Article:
I love to read, and I love to look at pictures.  Lately, I have been on a house blogging kick.  I have been finding blogs about home renovations and decorating, and I get hooked and have to read the entire history of the blog. I did this back when I was first learning about Down syndrome too.  Kind of like reading a book full of short stories who happen to have gorgeous pictures.  I can't wait to share those amazing spaces with everyone. There are some other things I want to share too. Things such as my favorite pins from Pinterest, great movies, good quotes, yummy recipes, and all sorts of other things that inspire me. 

So, I will push on and try to find some rhyme and reason in my rambling thoughts and bring them here for you all to put together.  Ha!

Friday, January 4, 2013

Pinterest Love: DIY Laundry Detergent

I remember when I first heard about Pinterest.  I was running around telling everyone that there was a new website that was going to be huge and that I couldn't get enough of it.  I loved the idea of having a virtual corkboard that I could "pin" all the ideas I love onto.  It was like a picture book of great ideas using a single photo to express whatever interested you.  I started out pinning to the variety of boards I created and then I stopped pinning and just liked everything for awhile.  A friend of mine convinced me that I needed to start pinning my likes again, so I did.  I have around 6500 "likes" on my page, with only 1600 pins on my 45 boards.  What can I say? I like to "like" stuff.  I am the same way on Facebook.  Always hitting the "like" button.  If you haven't checked out Pinterest, you need to hop on over and see what it is all about.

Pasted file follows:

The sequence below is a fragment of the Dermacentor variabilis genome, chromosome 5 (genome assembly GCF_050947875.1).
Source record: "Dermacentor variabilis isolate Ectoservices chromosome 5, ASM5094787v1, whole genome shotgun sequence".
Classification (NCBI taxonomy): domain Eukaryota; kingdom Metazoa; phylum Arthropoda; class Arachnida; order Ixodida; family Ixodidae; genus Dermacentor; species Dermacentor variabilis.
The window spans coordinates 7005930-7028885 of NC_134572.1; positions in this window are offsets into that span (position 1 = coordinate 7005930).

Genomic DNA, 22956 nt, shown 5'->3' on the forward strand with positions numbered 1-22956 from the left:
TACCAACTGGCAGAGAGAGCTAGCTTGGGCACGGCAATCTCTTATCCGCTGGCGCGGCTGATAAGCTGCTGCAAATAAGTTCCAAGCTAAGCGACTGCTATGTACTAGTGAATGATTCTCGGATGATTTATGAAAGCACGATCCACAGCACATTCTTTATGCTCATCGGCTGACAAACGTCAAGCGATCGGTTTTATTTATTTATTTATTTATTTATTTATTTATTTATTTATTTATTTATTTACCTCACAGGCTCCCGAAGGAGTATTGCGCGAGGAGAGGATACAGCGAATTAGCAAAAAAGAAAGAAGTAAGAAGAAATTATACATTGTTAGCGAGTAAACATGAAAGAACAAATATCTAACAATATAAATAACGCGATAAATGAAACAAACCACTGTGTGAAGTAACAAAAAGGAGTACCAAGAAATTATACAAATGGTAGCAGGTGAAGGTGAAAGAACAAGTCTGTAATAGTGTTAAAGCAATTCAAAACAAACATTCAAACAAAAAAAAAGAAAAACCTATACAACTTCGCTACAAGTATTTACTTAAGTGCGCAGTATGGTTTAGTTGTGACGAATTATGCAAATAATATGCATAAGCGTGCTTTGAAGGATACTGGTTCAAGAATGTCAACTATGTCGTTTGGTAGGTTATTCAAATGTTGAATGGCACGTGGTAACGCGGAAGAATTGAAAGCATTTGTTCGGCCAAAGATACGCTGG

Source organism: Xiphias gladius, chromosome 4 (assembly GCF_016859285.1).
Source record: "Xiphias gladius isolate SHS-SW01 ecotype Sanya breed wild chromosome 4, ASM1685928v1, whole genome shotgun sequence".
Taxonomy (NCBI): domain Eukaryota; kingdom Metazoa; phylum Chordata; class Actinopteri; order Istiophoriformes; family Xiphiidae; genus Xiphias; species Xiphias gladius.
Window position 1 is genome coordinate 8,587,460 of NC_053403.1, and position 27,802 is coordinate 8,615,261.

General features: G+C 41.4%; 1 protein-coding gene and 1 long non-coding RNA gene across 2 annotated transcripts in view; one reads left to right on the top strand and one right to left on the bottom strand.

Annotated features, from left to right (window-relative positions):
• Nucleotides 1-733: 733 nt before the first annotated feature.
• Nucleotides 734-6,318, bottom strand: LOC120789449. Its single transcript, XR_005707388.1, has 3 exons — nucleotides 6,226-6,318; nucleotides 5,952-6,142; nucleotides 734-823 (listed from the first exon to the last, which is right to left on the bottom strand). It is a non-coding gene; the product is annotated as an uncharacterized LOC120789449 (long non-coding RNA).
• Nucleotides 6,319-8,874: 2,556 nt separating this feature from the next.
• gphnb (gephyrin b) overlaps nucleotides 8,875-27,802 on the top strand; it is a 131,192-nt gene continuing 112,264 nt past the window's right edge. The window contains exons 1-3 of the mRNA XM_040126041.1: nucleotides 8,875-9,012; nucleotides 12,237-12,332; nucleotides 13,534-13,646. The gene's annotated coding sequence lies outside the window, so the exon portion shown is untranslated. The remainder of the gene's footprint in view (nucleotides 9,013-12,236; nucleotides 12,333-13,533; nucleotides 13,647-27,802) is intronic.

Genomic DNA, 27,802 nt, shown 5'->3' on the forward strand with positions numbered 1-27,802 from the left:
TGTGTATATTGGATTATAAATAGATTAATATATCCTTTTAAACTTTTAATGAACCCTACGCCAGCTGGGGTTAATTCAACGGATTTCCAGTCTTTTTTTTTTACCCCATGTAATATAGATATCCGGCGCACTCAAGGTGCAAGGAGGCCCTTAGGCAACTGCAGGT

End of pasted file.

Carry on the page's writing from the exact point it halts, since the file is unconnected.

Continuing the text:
Since I have 6500 likes, I figured I would share some of the ones I have actually tried.  First up: A link to the detergent I made.